Make sure it’s set up with the registrar’s office. How will blended courses be transcripted? When students register for a class, it needs to be clear they’re signing up for a blended versus a traditional face-to-face class or online class. This step reduces student frustrations and administrative headaches.

Years ago, a co-worker took an online class and later discovered she was required to come to the main campus (which was hours away) to take the final exam in person. She was angry and rightly so. If it’s a blended course, make sure it’s listed that way.

6: Set an attendance policy.

Blended courses are unique because you have students attending both online and face-to-face. Some students may blow off the face-to-face classes and/or some of the online weeks. In online courses, attendance typically is recorded when a student completes assignments and interacts with the learning management system.

Why is this important? Financial aid! Say it with me again: Financial aid! If students aren’t attending classes, they lose financial aid. Very important.

Create a clear attendance policy that is communicated in the student handbook and in the syllabus so students know what’s expected.

7: Set students up for success.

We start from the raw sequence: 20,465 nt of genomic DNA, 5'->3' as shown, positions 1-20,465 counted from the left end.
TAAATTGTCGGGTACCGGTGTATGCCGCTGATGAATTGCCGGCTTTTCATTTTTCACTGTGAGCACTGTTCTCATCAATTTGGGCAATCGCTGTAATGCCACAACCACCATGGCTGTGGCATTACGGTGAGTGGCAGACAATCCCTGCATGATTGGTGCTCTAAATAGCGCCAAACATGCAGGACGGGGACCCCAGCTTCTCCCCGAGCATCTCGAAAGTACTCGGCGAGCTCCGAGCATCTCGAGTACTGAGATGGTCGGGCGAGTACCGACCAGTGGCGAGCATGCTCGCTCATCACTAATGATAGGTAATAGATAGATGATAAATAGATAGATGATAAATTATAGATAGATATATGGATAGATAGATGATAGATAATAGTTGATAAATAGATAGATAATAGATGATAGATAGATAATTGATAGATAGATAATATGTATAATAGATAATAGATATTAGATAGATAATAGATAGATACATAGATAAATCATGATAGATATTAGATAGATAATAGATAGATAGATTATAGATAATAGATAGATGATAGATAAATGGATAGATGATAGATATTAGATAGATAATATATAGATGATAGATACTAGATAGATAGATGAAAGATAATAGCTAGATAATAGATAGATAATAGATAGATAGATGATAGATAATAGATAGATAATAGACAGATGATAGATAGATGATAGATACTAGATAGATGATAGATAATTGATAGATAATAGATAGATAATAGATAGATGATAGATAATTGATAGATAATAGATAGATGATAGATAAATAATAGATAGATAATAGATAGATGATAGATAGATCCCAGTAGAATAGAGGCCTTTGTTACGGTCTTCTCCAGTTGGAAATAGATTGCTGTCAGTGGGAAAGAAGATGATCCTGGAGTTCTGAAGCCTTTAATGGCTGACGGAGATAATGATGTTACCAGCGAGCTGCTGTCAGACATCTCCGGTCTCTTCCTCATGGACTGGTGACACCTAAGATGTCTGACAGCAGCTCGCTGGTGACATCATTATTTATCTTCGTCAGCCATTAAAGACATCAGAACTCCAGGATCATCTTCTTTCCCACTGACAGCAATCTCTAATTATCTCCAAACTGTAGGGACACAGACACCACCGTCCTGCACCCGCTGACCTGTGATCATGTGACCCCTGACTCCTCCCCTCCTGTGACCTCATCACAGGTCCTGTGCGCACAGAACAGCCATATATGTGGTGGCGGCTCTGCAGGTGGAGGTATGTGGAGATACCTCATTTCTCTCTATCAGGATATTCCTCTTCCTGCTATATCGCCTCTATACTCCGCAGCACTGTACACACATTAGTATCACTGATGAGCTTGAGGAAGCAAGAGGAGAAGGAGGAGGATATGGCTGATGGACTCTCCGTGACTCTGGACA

Studies show many students experience anxiety and stress about using technology to complete online coursework. To help students, SAU requires attendance of a blended orientation before they begin the program. The orientation is designed like a blended course. Students complete coursework online so they become familiar with the learning management system and then they meet face-to-face to wrap up the orientation.  In a future post, I’ll discuss the orientation design in detail.

8: Set instructors up for success.

While instructors are content matter experts, they may be novices when it comes to blended learning. Instructors shouldn’t waste valuable face-to-face time lecturing from a PowerPoint. Instead, classroom time should be engaging, interactive, and collaborative. Spend time on group activities, presentations, guest speakers, etc.

Figure out a plan for faculty training so instructors and students have a great experience in the blended format.

So what do you think? Did I miss anything?

Hit the comment button and share lessons you’ve learned when launching blended courses.

References

Allen, I. E., Seaman, J., Poulin, R., & Straut, T. T. (2016). Online report card: Tracking online education in the United States. Newburyport, MA: Babson Survey Research Group and Quahog Research Group, LLC. Retrieved from http://onlinelearningconsortium.org/read/online-report-card-tracking-online-education-united-states-2015/

author-susan

Journey of a Teacher